SN750 - Cannot format using the nvme command

I’ve bought 2 SN750, one is 250GB and the other is 500GB. When I checked if they support 4096 bytes sectors, I was happy to see that they were (even if they are 512B formated by default). But when I tried to format the namespace, I’ve got an error, each time the same :

# nvme format --lbaf=1 -s 1 -f /dev/nvme0n1
NVMe status: INVALID_FORMAT: The LBA Format specified is not supported. This may be due to various conditions(0x410a)

It happens with both the ssd, with different OS and computers.

Any clue ?

Why do you add the -s 1 option?

-s , –ses=

Secure Erase Settings: This field specifies whether a secure erase should be performed as part of the format and the type of the secure erase operation. The erase applies to all user data, regardless of location (e.g., within an exposed LBA, within a cache, within deallocated LBAs, etc). Defaults to 0.

1 = User Data Erase: All user data shall be erased, contents of the user data after the erase is indeterminate (e.g., the user data may be zero filled, one filled, etc). The controller may perform a cryptographic erase when a User Data Erase is requested if all user data is encrypted.

Do you have an encrypted disk? If not then try removing the -s 1 option.

One more thing, before you try to low-level format it, unmount the filesystem on the NMVe drive first.

Try this:

$ sudo unmount /dev/nvme0n1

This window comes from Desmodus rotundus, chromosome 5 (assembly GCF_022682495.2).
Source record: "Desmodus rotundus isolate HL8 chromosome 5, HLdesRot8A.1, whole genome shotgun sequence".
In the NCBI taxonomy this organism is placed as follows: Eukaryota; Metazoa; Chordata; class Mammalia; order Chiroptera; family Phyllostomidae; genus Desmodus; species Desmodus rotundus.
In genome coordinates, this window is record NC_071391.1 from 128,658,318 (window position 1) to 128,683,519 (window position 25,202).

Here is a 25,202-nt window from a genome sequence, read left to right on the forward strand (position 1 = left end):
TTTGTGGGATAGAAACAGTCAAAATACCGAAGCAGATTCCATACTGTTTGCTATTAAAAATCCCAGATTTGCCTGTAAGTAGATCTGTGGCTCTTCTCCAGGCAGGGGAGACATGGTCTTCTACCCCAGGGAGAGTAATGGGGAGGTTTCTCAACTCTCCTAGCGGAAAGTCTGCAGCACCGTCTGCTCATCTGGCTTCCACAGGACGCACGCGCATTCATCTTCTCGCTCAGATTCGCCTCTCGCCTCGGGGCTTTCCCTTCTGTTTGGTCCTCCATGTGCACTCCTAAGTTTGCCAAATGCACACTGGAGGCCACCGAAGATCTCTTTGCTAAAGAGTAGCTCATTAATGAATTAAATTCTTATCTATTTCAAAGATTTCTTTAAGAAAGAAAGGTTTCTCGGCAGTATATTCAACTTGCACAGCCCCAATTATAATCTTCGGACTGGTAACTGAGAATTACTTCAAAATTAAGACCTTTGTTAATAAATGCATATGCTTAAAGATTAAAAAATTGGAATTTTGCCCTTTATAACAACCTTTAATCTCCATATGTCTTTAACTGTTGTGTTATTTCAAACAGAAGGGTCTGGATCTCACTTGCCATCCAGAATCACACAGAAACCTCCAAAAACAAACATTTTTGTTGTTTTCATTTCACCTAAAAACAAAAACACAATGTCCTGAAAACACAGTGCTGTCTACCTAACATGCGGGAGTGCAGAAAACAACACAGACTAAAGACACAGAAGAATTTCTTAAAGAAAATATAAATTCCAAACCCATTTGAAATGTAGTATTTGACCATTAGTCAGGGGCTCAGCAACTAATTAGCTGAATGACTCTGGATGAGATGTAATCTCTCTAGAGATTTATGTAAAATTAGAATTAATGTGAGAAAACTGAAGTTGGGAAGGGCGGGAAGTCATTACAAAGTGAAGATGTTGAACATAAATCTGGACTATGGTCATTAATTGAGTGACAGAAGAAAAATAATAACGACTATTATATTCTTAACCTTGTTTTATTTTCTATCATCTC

$ sudo nvme format /dev/nvme0n1 --lbaf= 1 --reset

(See this posting for determining the correct device/namespace and LBA Format index number.)

I tried with and without the -s option. I doesn’t work whatever which one I choose.

I don’t have to unmount anything as there is nothing on the ssd yet. Not even partitions. It is blank.

If I try your command (that’s the correct namespace, disk and LBA format :

# nvme format /dev/nvme0n1 --lbaf=1 --reset -f
NVMe status: INVALID_FORMAT: The LBA Format specified is not supported. This may be due to various conditions(0x410a)

Nothing seems to work.

Maybe you should attempt a self test of the drive and error readout.
If you are working off a Linux live CD then you’ll have to install the tool first with:

$ sudo apt-get install smartmontools

After that you can retrieve diagnostic information by running:

$ sudo smartctl -a /dev/nvme0

Can you post all output here, so we can have a look at it?

I happen to have the same issue with both ssd, which are not the same (250GB and 500GB versions). I don’t think it’s an issue with the disks. I also tested from my Debian unstable, but also from a live usb with Fedora 32. That’s always the same error. I tried with and without secure boot, just in case, same thing.

Here is the output of the smartctl command :

# smartctl -a /dev/nvme0
smartctl 7.1 2019-12-30 r5022 [x86_64-linux-5.7.0-2-amd64] (local build)
Copyright © 2002-19, Bruce Allen, Christian Franke, www.smartmontools.org

=== START OF INFORMATION SECTION ===
Model Number: WDS500G3X0C-00SJG0
Serial Number: 2019AXXXXXXX
Firmware Version: 111110WD
PCI Vendor/Subsystem ID: 0x15b7
IEEE OUI Identifier: 0x001b44
Total NVM Capacity: 500 107 862 016 [500 GB]
Unallocated NVM Capacity: 0
Controller ID: 8215
Number of Namespaces: 1
Namespace 1 Size/Capacity: 500 107 862 016 [500 GB]
Namespace 1 Formatted LBA Size: 512
Namespace 1 IEEE EUI-64: 001b44 8b46250d54
Local Time is: Tue Jul 28 14:29:34 2020 CEST
Firmware Updates (0x14): 2 Slots, no Reset required
Optional Admin Commands (0x0017): Security Format Frmw_DL Self_Test
Optional NVM Commands (0x005f): Comp Wr_Unc DS_Mngmt Wr_Zero Sav/Sel_Feat Timestmp
Maximum Data Transfer Size: 128 Pages
Warning Comp. Temp. Threshold: 84 Celsius
Critical Comp. Temp. Threshold: 88 Celsius